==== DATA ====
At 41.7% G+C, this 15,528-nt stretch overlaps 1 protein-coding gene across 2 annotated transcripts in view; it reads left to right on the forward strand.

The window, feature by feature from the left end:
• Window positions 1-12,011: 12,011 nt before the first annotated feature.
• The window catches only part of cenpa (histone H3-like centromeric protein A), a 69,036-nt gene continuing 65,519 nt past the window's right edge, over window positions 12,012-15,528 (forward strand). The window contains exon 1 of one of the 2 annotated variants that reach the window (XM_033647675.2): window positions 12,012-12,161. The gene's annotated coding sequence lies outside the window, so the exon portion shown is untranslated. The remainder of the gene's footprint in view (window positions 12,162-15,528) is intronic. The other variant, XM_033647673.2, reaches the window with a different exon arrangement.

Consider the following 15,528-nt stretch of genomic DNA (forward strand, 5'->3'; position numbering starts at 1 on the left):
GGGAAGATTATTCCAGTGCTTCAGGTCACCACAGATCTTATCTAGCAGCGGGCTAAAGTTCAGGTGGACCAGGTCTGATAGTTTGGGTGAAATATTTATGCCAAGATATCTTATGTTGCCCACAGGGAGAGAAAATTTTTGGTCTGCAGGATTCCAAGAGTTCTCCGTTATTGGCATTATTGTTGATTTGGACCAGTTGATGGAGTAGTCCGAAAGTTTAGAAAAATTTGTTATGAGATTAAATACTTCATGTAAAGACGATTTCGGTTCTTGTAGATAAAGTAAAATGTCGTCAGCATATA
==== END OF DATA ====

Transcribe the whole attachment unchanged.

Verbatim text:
At 41.7% G+C, this 15,528-nt stretch overlaps 1 protein-coding gene across 2 annotated transcripts in view; it reads left to right on the forward strand.

The window, feature by feature from the left end:
• Window positions 1-12,011: 12,011 nt before the first annotated feature.
• The window catches only part of cenpa (histone H3-like centromeric protein A), a 69,036-nt gene continuing 65,519 nt past the window's right edge, over window positions 12,012-15,528 (forward strand). The window contains exon 1 of one of the 2 annotated variants that reach the window (XM_033647675.2): window positions 12,012-12,161. The gene's annotated coding sequence lies outside the window, so the exon portion shown is untranslated. The remainder of the gene's footprint in view (window positions 12,162-15,528) is intronic. The other variant, XM_033647673.2, reaches the window with a different exon arrangement.

Consider the following 15,528-nt stretch of genomic DNA (forward strand, 5'->3'; position numbering starts at 1 on the left):
GGGAAGATTATTCCAGTGCTTCAGGTCACCACAGATCTTATCTAGCAGCGGGCTAAAGTTCAGGTGGACCAGGTCTGATAGTTTGGGTGAAATATTTATGCCAAGATATCTTATGTTGCCCACAGGGAGAGAAAATTTTTGGTCTGCAGGATTCCAAGAGTTCTCCGTTATTGGCATTATTGTTGATTTGGACCAGTTGATGGAGTAGTCCGAAAGTTTAGAAAAATTTGTTATGAGATTAAATACTTCATGTAAAGACGATTTCGGTTCTTGTAGATAAAGTAAAATGTCGTCAGCATATA